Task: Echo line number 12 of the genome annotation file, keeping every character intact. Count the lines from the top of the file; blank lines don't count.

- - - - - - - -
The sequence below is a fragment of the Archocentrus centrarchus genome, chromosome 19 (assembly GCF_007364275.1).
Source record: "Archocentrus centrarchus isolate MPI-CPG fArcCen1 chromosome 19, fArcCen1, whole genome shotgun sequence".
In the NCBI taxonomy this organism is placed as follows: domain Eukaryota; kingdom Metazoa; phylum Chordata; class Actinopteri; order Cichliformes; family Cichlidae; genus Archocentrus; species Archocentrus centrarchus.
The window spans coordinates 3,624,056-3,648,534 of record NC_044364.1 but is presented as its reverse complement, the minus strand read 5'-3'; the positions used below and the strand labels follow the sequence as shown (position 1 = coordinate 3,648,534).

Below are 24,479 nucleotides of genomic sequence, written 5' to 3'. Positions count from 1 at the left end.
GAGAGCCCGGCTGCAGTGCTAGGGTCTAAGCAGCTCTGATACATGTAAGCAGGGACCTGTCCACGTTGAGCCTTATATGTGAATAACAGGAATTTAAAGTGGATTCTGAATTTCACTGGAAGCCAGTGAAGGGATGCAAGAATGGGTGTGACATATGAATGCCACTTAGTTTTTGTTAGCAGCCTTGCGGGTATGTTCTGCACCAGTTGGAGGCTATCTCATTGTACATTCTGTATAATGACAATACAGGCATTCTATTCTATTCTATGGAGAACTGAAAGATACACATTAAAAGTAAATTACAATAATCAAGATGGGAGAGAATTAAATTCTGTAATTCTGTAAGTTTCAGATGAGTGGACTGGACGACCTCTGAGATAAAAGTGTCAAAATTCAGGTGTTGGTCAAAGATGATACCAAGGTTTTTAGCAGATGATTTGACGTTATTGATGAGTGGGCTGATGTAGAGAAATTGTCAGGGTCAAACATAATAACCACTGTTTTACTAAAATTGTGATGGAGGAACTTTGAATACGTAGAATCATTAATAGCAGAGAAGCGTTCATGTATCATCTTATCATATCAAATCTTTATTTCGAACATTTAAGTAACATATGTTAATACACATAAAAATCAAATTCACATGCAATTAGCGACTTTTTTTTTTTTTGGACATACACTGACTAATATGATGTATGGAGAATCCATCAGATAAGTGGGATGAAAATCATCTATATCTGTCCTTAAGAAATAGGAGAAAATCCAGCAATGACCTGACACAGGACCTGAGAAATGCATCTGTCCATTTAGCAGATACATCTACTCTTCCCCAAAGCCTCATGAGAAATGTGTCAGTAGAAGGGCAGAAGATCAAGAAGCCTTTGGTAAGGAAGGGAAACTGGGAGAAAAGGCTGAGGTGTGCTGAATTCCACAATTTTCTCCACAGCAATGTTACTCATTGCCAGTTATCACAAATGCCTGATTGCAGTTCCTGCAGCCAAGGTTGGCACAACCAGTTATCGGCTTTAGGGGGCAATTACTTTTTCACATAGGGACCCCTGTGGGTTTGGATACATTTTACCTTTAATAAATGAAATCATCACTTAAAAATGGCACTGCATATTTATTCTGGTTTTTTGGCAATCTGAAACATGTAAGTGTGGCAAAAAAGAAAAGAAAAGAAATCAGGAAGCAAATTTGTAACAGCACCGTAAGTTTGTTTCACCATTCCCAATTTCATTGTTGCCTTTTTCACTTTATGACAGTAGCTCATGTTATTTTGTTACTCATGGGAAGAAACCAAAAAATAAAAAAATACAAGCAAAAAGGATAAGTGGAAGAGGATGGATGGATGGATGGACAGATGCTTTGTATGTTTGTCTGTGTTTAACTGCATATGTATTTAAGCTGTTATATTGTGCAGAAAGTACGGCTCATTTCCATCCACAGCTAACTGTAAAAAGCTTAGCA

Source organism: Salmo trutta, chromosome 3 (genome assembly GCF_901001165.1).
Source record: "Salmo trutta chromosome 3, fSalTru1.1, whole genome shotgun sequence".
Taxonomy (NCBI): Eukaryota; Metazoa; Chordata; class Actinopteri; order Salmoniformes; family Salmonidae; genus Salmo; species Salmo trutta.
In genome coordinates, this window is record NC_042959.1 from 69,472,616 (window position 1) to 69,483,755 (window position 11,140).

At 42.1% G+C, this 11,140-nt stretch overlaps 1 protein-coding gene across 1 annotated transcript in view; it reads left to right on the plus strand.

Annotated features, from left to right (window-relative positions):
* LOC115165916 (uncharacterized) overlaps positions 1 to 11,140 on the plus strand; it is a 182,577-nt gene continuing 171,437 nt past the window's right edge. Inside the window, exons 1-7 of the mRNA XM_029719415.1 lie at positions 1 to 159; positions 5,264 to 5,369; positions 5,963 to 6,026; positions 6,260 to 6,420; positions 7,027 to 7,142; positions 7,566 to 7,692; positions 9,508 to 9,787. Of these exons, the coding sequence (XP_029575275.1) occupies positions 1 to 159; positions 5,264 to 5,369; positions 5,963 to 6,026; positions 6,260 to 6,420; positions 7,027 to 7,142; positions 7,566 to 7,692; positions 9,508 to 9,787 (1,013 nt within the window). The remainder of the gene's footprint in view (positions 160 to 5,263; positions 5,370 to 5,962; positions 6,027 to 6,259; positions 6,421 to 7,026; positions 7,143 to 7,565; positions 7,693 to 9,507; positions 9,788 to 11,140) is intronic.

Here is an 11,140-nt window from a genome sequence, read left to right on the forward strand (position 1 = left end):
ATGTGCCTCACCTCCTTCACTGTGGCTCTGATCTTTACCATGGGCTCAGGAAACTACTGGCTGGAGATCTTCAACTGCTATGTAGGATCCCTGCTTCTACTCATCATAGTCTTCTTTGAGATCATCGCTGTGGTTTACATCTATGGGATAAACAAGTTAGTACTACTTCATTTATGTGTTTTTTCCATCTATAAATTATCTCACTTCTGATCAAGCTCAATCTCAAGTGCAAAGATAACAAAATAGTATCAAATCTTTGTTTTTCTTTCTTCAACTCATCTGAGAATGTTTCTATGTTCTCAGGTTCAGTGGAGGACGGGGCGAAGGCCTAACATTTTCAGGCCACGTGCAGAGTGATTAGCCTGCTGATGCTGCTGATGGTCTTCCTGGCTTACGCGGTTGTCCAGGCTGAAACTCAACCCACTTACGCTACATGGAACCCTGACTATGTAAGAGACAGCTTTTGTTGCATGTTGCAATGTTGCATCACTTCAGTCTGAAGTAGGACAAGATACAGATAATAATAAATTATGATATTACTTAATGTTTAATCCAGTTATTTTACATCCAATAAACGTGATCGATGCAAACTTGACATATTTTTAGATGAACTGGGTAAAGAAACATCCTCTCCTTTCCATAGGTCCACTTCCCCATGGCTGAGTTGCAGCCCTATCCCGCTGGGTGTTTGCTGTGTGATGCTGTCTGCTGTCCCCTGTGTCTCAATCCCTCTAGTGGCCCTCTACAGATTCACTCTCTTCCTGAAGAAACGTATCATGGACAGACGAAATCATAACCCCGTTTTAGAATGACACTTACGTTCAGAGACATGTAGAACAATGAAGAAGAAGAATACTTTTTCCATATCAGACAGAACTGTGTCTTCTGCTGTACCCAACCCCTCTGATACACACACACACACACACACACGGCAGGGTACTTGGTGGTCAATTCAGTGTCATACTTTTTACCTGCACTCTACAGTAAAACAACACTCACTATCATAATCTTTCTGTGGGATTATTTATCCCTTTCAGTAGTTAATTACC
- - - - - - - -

Annotated features, from left to right (window-relative positions):